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Global Leadership Speaker and Premier Work-Life Balance Speaker
Speaking Information at (727) 467-0202 or e-mail info@fawngermer.com

A Balancing Act

Change places with your child and imagine this: Your mother is a world-class, trailblazing executive who has hundreds or thousands of people who work for her. People cling to her words and jockey for her favor, desperate to impress her… And, there she is, nagging at you to pick up your shoes. To the world, she is a title. To you, she is mom. She performs a daily balancing act.

What the child of the senior executive probably doesn’t know is, women executives wrestle with their job performance as mothers more than anything else they do. When I speak at women’s leadership events, I am constantly asked about balance issues. The reality is that there is no issue of balance. It’s all about imbalance. It’s about making it work so you succeed professionally, raising children who are not juvenile delinquents, and not losing your mind in the process.

So many of the young mothers I meet describe a frenetic cadence they have to sustain as parents and professionals. They always are running to keep up with the demands. Despite their efforts to do it all, they are tortured by guilt because, let’s face it, they can never do enough.

Is it selfish to want a career? Is it selfish to want to be with your children? Is it selfish to want ten minutes to yourself?

Nearly half of the women I spoke with, who are mothers have husbands who are stay-at-home dads. Nationally, just one in twenty fathers are stay-at-home dads, reports the Bureau of Labor Statistics.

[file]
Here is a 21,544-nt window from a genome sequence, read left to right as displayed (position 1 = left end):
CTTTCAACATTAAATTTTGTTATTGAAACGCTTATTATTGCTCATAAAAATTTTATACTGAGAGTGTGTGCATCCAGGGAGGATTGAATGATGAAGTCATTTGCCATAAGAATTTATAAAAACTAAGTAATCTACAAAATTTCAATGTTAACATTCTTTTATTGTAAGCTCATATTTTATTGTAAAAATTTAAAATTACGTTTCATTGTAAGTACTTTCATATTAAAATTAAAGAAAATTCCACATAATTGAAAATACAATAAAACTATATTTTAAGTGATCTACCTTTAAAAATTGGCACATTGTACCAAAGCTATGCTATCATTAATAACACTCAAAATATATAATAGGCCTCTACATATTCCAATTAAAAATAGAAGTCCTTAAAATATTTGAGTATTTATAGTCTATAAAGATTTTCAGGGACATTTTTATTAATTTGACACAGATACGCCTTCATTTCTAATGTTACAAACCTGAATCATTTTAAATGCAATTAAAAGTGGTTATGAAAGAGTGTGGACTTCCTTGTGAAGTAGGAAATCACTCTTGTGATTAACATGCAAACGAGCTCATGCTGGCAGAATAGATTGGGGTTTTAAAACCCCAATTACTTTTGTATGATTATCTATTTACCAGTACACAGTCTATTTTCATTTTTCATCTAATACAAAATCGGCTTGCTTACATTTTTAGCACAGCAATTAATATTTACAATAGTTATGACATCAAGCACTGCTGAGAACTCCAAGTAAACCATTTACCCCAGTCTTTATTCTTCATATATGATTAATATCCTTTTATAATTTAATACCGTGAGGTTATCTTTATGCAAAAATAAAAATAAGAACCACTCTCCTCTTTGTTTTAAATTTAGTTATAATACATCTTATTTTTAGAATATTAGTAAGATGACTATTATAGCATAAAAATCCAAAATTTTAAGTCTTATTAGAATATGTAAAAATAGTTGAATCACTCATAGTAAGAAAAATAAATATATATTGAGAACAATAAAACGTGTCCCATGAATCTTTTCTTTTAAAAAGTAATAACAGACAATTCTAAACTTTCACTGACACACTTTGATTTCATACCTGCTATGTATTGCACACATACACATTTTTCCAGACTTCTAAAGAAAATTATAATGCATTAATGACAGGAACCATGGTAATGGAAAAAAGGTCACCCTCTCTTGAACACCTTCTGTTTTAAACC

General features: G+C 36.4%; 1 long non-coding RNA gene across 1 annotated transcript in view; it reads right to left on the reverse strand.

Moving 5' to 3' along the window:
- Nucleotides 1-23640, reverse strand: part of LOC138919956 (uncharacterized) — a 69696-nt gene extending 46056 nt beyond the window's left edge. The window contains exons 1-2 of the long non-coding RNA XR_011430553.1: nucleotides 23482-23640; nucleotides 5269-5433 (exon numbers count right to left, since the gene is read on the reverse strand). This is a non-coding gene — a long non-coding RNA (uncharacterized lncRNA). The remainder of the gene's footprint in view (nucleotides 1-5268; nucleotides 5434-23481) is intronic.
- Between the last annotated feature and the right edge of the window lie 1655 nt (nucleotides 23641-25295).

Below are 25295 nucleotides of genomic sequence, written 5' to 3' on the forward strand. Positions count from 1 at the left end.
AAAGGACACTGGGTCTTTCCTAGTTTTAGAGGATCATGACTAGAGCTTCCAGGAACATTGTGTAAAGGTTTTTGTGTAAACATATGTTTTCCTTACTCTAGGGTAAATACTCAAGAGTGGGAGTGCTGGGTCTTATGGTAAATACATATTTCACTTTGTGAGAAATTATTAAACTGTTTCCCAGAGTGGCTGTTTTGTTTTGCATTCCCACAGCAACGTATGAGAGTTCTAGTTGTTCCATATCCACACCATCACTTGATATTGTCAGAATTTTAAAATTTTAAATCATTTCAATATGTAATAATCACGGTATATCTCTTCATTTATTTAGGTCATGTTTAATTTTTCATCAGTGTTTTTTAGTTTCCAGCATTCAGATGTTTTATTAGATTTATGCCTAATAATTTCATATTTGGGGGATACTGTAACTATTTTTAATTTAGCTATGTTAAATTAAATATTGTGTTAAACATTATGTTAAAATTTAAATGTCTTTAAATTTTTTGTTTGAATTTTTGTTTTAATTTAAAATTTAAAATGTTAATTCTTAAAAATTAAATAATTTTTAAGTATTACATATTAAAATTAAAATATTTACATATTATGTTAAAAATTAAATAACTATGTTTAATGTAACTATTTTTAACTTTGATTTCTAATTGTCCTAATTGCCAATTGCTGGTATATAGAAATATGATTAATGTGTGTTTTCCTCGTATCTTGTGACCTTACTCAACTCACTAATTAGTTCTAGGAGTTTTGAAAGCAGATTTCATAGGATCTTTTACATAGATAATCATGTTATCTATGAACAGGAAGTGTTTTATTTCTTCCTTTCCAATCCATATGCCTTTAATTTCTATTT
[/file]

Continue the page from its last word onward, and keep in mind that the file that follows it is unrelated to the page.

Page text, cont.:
What does it mean when these senior-level women choose this option? Does it prove that the old model was right? That the senior executive needs someone at home running the household and taking care of the kids in order to make everything work?

I think that it suggests that running a household and raising a family are such demanding challenges that every parent needs all the help she or he can get. And that those who make it to senior leadership are in a better position economically to choose that option.

What would happen to those national statistics if every family could afford financially to choose that option? Senior leadership is a demanding world, but is it any more demanding than a world where a woman works two back-breaking jobs to pay her family’s bills? I think there are a lot of women who would just love to have that kind of support at home.

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